Given a notion of isomorphism on , one can then define the random equivalence class that the random element belongs to. But if the isomorphism classes are unequal in size, we now encounter a biasing effect: even if was drawn uniformly from , the equivalence class need not be uniformly distributed in . For instance, in the above example, if was drawn uniformly from , then the equivalence class will not be uniformly distributed in the three-element space , because it has a probability of being equal to the class or to the class , and only a probability of being equal to the class .

However, it is possible to remove this bias by changing the weighting in (1), and thus changing the notion of what cardinality means. To do this, we generalise the previous situation. Instead of considering sets with an equivalence relation to capture the notion of isomorphism, we instead consider groupoids, which are sets in which there are allowed to be *multiple* isomorphisms between elements in (and in particular, there are allowed to be multiple *automorphisms* from an element to itself). More precisely:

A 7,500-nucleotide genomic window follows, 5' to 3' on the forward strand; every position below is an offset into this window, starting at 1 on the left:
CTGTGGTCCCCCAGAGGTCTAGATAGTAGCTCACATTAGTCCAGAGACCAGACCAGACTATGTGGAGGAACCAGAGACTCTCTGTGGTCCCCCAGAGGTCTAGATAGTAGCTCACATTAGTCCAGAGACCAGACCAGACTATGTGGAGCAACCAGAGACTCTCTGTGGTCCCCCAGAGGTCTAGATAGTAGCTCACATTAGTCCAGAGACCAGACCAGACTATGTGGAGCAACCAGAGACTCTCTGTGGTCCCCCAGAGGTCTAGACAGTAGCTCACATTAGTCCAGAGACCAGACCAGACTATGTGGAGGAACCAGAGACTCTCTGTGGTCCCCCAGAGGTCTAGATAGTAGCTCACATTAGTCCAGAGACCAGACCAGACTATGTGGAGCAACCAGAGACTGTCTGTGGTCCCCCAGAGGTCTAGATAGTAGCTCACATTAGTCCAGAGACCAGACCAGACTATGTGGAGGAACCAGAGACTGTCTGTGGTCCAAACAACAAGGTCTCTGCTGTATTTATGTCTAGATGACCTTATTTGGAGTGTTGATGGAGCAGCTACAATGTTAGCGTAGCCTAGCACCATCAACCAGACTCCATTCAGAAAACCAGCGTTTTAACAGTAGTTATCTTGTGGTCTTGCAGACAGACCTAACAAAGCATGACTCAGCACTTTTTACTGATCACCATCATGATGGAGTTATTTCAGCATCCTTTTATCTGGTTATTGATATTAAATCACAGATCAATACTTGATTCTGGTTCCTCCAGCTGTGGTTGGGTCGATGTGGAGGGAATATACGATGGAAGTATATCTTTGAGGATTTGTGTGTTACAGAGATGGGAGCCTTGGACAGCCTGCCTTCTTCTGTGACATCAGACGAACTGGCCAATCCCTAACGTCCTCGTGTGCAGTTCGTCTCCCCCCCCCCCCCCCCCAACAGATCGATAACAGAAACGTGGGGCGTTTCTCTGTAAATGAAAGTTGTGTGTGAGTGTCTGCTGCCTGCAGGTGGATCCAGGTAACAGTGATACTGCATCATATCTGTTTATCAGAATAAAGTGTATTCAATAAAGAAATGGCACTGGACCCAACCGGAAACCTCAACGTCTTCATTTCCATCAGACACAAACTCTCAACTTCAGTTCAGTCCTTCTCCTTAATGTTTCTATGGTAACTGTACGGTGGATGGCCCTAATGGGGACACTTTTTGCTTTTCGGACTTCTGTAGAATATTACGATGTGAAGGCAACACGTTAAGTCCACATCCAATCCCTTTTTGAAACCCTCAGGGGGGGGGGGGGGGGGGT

Definition 2A groupoid is a set (or proper class) , together with a (possibly empty) collection of “isomorphisms” between any pair of elements of , and a composition map from isomorphisms , to isomorphisms in for every , obeying the following group-like axioms:

- (Identity) For every , there is an identity isomorphism , such that for all and .
- (Associativity) If , , and for some , then .
- (Inverse) If for some , then there exists an inverse isomorphism such that and .
We say that two elements of a groupoid are

isomorphic, and write , if there is at least one isomorphism from to .

Example 3Any category gives a groupoid by taking to be the set (or class) of objects, and to be the collection of invertible morphisms from to . For instance, in the category of sets, would be the collection of bijections from to ; in the category of linear vector spaces over some given base field , would be the collection of invertible linear transformations from to ; and so forth.